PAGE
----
Keynes, John Maynard

From Encyklopedia Administracji Publicznej

KEYNES, JOHN MAYNARD (1883–1946) – a British economist, principal theoretician of state intervention (introduced by many countries in the 1930s after the great economic crisis of 1929-1934). In his opinion, the main disadvantages of capitalism, such as crises of overproduction, unemployment, poverty of a part of society, etc., can be overcome within this system by rational, active control by the authorities of the size of investment, on which the level of employment and effective demand depends. To ensure economic balance and thus prevent crises, the state should stimulate private investment and launch public projects financed by government loans. Keynesianism, as an alternative to neoclassical economics, has developed in particular a critique of the “economic anarchy” of laissez-faire capitalism. In The General Theory of Employment, Percentage and Money (1936), K. challenged the classical way of economic thinking and rejected the resulting belief in a self-regulating market. K. argued that the level of economic activity, and hence the unemployment rate, are limited by the total demand in the economy. If wages are cut off, then the purchasing power of the money will decrease, and thus the demand will increase. In times of high unemployment, K. recommended that the government revive the economy by increasing public spending or by lowering taxes. Spending money by the government works as an “injection” of demand to the market. By building a motorway, for example, the government creates jobs for construction workers and demand for building materials. The effects of this action will spread to the entire economy – for example, construction workers will have more money and thus they will be able to buy more goods. K. described this as a multiplier effect. At the same time, tax liabilities are a “withdrawal” of money from the economy, because they reduce global demand and weaken economic activity. The problem of unemployment can be solved not by the invisible hand of capitalism, but by government intervention – in this case by maintaining a budget deficit, which means that the government spends, quite literally, too much. Keynesian demand management gave governments the ability to manipulate employment and growth rates, and as a result to secure general well-being. K. was also the author of the casino theory – he argued that the stock exchange works like a casino because it is dominated by short-term speculative transactions. [J.G. Otto]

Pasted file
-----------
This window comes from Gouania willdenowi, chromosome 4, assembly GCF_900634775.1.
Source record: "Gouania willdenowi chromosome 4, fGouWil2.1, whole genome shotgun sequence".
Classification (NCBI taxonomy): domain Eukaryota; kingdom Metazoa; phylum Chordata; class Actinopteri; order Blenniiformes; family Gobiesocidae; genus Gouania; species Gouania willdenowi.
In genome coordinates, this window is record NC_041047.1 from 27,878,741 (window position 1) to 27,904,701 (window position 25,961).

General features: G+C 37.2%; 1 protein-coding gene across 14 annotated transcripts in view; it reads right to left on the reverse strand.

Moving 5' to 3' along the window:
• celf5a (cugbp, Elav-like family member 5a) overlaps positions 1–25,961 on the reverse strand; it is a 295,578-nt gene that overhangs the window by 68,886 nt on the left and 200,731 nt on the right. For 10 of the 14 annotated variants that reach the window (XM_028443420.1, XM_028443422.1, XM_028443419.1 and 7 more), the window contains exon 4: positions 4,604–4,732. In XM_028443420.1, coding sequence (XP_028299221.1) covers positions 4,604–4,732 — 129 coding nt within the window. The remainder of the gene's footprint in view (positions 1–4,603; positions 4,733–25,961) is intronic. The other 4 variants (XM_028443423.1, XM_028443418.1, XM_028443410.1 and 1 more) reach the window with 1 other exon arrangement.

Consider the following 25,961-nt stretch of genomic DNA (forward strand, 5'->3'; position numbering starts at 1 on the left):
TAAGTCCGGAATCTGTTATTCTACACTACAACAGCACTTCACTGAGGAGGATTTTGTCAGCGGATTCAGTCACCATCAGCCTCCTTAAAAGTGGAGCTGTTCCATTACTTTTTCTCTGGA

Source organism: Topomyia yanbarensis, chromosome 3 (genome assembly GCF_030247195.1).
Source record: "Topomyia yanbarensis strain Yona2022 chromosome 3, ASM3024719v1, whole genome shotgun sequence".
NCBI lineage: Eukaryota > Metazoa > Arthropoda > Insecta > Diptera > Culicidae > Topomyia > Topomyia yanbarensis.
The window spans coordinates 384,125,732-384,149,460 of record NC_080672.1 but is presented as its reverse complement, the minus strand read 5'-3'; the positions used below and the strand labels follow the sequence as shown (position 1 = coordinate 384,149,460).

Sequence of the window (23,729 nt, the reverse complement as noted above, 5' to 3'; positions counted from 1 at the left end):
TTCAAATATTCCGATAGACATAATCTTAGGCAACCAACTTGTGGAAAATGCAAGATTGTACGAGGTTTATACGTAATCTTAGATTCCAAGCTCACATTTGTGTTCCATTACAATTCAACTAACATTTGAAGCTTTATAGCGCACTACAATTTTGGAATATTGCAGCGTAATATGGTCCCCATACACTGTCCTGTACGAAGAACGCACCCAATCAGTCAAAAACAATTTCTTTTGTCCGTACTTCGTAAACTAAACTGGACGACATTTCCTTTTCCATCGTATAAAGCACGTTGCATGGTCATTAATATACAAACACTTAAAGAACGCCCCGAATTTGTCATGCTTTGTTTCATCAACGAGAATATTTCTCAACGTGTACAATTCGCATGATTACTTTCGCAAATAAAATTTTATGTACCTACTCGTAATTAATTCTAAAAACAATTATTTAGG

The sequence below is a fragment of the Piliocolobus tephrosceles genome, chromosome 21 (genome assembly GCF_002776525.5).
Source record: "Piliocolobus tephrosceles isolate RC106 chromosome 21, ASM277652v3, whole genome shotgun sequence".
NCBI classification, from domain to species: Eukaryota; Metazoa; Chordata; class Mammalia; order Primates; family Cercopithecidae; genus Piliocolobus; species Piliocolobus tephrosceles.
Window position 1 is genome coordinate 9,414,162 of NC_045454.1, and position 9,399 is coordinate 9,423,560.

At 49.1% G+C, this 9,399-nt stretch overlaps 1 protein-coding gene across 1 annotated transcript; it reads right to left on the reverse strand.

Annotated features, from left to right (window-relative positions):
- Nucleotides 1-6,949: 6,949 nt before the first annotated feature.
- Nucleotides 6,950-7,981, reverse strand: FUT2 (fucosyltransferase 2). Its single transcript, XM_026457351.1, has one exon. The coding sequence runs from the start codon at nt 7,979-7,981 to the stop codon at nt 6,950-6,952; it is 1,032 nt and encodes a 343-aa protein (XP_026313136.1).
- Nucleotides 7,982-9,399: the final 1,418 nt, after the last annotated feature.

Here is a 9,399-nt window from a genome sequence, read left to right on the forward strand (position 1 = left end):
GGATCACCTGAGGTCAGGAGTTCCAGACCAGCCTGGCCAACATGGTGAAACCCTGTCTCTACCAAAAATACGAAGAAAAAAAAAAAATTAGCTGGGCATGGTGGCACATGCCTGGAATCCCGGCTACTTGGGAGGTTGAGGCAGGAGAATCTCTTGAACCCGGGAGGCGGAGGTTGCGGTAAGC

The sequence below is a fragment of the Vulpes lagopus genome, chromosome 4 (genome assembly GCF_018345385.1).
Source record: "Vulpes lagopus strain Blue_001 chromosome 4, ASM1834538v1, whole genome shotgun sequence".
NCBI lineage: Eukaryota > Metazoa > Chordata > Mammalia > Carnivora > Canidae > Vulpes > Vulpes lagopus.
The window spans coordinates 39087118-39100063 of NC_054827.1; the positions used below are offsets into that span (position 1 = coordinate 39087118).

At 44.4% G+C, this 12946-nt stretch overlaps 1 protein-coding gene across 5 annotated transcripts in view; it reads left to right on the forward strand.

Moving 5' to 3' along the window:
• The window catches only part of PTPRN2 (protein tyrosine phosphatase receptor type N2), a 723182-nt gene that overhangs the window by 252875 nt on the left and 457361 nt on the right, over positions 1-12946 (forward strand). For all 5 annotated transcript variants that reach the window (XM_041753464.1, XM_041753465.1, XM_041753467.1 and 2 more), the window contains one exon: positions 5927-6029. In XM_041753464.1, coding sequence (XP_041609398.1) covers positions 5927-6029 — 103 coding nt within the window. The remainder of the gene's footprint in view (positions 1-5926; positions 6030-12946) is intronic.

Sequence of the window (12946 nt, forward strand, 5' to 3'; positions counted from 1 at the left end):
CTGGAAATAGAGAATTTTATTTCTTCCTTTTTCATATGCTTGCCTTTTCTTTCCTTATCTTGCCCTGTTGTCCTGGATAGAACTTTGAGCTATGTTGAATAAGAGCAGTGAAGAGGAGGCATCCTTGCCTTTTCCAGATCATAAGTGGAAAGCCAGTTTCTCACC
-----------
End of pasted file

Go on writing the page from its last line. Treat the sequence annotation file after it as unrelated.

Literature: D. Begg, S. Fischer, R. Dornbusch, Ekonomia [Economy], Warszawa 1999 ■ L. Dubel, A. Korybski, Z. Markwart, Wprowadzenie do nauki o państwie i polityce [Introduction to science on state and politics], Kraków 2002 ■ A. Heywood, Ideologie polityczne. Wprowadzenie [Political ideologies. An introduction], Warszawa 2008.